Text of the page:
Wednesday, July 23, 2008

Books Read

Ethan FromeEthan Frome by Edith Wharton
rating: 2 of 5 stars

I was a little underwhelmed by this one. I didn't buy the narrator, who had to have filled in a lot of gaps in his imagination to be able to tell this story of Ethan Frome. I wasn't compelled to pull the book from my bedside, where it sat as going-to-sleep reading. Ethan as a tragic character was just kind of lame in his wintry entrapment.

MimusMimus by Lilli Thal (audio)
rating: 3 of 5 stars

I was inspired to listen to this after reading this review. Truthfully, it was her review that kept me going, because I found the character Mimus to be unrelentingly sardonic, and I did not like the reading of his character. Yes, he was a jester, but when was he going to reveal his humanity? To me, while it was clear the author was leading to that, that moment took too long to arrive. Same with the prince getting on with the task at hand. It also didn't help that the name of the King, Theodo, sounded like a speech impediment.

But, since she did love this listen, I got past my initial dislike, and it was indeed a good story. A prince captured and made into a jester and as lowly as an animal is not something you come across in fantasy books.

The Witch's Boy CD The Witch's Boy by Michael Gruber (audio)
rating: 4 of 5 stars

There's nothing I didn't like in this book, and everything to love. It's chock full of fairy lore and fairy tales. (I think of fairy lore as those tales of fairies under the hill, magic, and witches, and fairy tales as those we know from the Brothers G and HCA.) The fairy tales are turned inside out from our usual knowledge of them, for instance the parents were bad, the witch was good in Hansel and Gretel. Just what tale corresponds to the story of the witch's boy isn't immediately apparent. The other tales are anecdotes dropped here and there about acquaintances and distant news.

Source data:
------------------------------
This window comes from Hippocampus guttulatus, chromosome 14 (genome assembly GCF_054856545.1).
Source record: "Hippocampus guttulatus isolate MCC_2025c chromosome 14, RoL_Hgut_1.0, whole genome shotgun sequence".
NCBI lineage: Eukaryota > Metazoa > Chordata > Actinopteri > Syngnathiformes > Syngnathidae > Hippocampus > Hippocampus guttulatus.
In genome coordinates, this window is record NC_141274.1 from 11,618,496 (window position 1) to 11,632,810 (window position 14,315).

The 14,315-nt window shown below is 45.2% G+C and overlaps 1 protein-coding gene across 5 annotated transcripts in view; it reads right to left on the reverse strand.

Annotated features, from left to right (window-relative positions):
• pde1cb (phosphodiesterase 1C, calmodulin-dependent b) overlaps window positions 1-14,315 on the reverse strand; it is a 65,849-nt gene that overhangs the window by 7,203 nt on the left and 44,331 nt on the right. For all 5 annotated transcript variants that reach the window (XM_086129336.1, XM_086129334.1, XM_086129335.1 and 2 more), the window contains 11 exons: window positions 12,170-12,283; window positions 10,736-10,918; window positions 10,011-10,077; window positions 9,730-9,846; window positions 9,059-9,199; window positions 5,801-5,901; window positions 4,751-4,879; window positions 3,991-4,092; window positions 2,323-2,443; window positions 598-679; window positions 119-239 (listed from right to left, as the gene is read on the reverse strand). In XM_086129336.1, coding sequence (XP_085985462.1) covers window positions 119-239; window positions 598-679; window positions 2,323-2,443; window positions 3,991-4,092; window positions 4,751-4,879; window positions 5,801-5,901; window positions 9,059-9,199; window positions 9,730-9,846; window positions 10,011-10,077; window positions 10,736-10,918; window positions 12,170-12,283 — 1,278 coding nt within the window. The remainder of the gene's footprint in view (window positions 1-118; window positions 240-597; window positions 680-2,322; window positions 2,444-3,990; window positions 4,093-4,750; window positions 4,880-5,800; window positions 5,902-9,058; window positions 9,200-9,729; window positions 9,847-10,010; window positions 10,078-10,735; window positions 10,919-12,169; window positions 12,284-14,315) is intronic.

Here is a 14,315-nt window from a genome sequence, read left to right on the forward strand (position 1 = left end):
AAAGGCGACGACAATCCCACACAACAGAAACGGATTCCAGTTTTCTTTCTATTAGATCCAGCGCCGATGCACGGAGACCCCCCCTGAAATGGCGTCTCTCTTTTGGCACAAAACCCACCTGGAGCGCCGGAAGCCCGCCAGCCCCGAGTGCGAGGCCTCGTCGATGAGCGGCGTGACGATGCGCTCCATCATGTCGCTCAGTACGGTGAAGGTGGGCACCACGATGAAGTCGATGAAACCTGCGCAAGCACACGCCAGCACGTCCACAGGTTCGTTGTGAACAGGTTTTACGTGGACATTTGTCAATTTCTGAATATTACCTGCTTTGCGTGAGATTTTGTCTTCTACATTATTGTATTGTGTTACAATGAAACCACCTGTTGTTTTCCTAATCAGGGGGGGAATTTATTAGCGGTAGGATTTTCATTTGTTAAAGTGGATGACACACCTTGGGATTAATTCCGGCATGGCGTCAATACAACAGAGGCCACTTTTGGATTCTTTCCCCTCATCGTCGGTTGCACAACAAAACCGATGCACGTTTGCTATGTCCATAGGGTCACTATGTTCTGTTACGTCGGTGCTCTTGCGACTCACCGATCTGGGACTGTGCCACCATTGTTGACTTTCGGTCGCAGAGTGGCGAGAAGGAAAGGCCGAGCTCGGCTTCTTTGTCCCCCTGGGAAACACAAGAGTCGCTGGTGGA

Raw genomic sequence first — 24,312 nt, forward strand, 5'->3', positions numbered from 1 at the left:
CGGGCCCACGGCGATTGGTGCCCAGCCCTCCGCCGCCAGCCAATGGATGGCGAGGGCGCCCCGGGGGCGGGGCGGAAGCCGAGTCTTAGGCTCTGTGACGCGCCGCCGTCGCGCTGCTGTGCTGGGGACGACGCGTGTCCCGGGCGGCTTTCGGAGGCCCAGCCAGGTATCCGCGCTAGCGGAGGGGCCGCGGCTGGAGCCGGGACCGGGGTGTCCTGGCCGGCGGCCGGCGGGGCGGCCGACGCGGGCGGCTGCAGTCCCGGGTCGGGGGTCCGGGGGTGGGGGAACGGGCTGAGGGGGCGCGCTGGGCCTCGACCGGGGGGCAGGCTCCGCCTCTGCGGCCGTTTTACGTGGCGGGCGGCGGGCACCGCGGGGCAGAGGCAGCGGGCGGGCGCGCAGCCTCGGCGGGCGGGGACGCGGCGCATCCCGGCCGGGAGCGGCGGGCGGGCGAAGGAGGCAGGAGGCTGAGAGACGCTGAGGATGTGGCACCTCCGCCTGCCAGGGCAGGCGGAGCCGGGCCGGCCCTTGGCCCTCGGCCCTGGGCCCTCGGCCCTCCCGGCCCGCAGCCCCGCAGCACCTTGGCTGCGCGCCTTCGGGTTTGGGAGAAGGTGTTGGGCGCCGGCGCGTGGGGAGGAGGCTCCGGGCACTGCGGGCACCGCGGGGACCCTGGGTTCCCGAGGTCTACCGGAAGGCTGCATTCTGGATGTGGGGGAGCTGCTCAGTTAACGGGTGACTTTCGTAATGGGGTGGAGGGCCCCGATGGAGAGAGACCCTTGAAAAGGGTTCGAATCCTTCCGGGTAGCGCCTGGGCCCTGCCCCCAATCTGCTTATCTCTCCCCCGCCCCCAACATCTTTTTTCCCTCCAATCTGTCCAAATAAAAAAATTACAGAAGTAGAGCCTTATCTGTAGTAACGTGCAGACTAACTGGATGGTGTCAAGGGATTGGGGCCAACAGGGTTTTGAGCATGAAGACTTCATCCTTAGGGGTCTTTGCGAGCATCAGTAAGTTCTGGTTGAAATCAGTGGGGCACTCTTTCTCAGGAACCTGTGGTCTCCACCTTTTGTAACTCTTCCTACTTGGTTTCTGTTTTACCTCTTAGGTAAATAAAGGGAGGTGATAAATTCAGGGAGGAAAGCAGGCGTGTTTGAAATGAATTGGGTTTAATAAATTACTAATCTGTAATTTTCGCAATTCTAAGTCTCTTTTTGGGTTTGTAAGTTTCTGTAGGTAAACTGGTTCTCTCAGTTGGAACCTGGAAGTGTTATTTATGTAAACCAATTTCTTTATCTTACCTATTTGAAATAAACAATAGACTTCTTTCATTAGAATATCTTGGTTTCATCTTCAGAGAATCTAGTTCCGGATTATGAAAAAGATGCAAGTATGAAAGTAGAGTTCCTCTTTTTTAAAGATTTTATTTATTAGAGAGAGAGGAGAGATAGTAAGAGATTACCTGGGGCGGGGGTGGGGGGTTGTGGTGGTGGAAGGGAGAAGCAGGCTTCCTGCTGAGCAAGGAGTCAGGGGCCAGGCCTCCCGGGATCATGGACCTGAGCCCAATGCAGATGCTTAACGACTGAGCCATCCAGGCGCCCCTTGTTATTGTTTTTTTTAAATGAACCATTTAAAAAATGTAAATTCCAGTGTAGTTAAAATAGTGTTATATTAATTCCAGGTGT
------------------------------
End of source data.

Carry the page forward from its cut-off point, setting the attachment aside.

For all that rich detail, the core story doesn't get lost. It is a story of love, and of a boy growing up and experiencing the tension between love for mother and love for a girl. He's raised by a witch with the help of magic, a bear, and a djinni who can't be trusted. Neither he nor his mother are perfect, and there is where the depth of the story can be found.

King Rat King Rat by China MiƩville
rating: 4 of 5 stars

I recently learned this falls under the subgenre of Urban Fantasy. I was introduced when that blog linked to a review of that's the kind of fantasy I gravitate toward.

I also gravitate toward views other than mine, and this one coming out of London does not disappoint.

A young man has a fight with his father, nothing unusual there. Then his father is murdered, and the young man is locked up as the number one suspect. It's smelly, bloody, gritty, and dirty. Even as you cover your mouth you keep reading to find out more about that strange rat man that breaks him out of jail, and just who is this kid anyway? You find out there's a culture of animal-people and this kid is destined to be the King Rat. These Kings of the animals have a natural enemy...can he prevail even though he grew up wholly human?

I came across this author when there was a kerfuffle (Leila's word) among YA book lovers and authors when this NYT reviewer showed undue disrespect.

Peace: The Biography of a Symbol Peace: The Biography of a Symbol by Ken Kolsbun
rating: 3 of 5 stars

This year marks the 50th anniversary of the creation of the peace symbol. (ND, not broken cross.) Various myths have propagated as to its origins, but this book has the definitive answer, as well as many heretofore little seen photos of the peace sign in counter- and popular culture. This book would also do as a light introduction to the history of the peace movement. It's definitely worth a look if only for the photos, and a quick scan for peace factoids.

View all my reviews.

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